Rescuers found two 14-year-old Georgia boys dead Monday in the Gulf of Mexico, two days after they became separated from their school group during a kayaking trip off the northern Florida peninsula, authorities said.
The bodies of Sean Wilkinson and Clay McKemie of Rome, Ga., were found with their overturned kayak about 5½ miles west of the Suwannee River, the Coast Guard said in a statement.
They had become lost Saturday while kayaking with a school group in an area about 100 miles north of Tampa. They were believed to have been wearing life vests.
The boys had not been seen since they set out with eight other people who traveled to Dixie County from Darlington High School in Rome for a kayaking and camping trip.
The other eight were found Sunday about seven miles from the mouth of Suwannee River, said Florida Fish and Wildlife Conservation Commission spokeswoman Karen Parker.
The group had headed north in the Gulf of Mexico and intended to skirt the coastline for 4½ miles until arriving at Coon Island, where they planned to spend Saturday night, said FWCC Capt. John Burton. The group, which included several kayaks and canoes, was led by a motorized catamaran raft.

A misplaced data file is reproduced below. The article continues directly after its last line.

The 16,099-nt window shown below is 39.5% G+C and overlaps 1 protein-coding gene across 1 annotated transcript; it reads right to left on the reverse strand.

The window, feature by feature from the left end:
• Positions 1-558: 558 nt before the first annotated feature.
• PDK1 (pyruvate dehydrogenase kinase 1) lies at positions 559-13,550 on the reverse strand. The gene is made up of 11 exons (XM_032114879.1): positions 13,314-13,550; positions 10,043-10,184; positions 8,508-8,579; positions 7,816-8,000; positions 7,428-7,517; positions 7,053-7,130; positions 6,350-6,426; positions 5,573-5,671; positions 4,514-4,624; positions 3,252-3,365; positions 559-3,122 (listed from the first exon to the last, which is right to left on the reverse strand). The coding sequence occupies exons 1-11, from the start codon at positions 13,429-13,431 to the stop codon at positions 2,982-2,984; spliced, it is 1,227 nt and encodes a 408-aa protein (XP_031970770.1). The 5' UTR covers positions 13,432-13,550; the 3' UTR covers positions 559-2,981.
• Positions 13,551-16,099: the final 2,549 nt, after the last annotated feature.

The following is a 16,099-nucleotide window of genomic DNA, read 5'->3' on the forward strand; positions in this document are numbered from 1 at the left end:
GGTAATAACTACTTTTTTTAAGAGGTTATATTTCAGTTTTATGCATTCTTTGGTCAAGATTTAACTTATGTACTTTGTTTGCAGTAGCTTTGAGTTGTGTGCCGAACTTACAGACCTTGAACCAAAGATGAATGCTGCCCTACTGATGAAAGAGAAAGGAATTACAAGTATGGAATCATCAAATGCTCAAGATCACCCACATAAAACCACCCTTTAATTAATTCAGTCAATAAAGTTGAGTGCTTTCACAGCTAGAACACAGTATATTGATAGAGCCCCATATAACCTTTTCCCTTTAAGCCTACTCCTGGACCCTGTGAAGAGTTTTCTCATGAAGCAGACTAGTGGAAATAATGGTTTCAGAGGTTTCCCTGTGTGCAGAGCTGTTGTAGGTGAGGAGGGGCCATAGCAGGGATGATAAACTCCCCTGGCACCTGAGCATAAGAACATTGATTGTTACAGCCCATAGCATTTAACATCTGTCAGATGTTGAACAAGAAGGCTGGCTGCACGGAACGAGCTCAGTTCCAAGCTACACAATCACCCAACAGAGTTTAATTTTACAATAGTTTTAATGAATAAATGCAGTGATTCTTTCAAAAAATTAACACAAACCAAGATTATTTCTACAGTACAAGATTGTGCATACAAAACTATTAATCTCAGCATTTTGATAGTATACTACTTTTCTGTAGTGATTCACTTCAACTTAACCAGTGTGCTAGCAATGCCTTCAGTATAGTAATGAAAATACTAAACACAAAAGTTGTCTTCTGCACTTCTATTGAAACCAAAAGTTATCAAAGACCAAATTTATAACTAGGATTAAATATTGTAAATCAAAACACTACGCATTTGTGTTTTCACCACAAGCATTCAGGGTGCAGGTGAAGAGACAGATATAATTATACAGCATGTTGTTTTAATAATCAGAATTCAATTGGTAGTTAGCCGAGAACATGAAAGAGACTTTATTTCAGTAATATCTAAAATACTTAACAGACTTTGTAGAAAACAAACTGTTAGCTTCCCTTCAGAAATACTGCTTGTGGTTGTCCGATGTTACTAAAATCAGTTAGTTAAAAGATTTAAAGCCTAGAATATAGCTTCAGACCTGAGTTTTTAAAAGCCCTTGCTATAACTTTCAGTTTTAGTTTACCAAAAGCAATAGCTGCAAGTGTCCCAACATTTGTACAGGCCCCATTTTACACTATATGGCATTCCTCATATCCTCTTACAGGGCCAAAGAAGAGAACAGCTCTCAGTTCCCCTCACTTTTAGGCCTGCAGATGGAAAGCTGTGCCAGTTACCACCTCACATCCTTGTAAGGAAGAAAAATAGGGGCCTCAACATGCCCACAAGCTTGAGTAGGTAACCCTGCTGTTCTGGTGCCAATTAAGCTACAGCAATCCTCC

During the trip, the choppiness of the water and the inexperience of the kayakers led some boats to get separated from the group, Burton said.
As the catamaran neared Coon Island, a chaperone on board began circling back to try to round up some of the lagging boats. But the boat's motor quit as it began to get dark.
All but one of the kayaks tied up to the raft, as 2 to 3 foot waves developed in the gulf amid scattered rains and high winds, Burton said.
About 9 p.m. Saturday, one of the chaperones, with a teenager, began searching for the missing kayak because they thought they saw a light in the distance.
But they became lost as well, and the two paddled for three to four hours until the chaperone was finally able to use his cell phone. He called his wife in Georgia, who then called the Coast Guard.
A Coast Guard helicopter located the six kayakers tied up to the raft at about 3 a.m. Sunday and a rescue boat brought them to shore. About an hour later, the helicopter located and hoisted the kayak with the chaperone and teenager aboard.
The kayaking tour was led by an English teacher at the private Darlington School, Steve Hall, who is a licensed outdoor tour guide and leads several weekend adventure trips for teens throughout the year. A spokeswoman for the school said Hall, who has 25 years in outdoor education experience, has led a similar trip to that area for seven years and never had any safety problems. According to Hall's outdoor education trip Web site, he is an experienced river rafting guide.
The students were on spring break from the school, a Darlington spokeswoman said.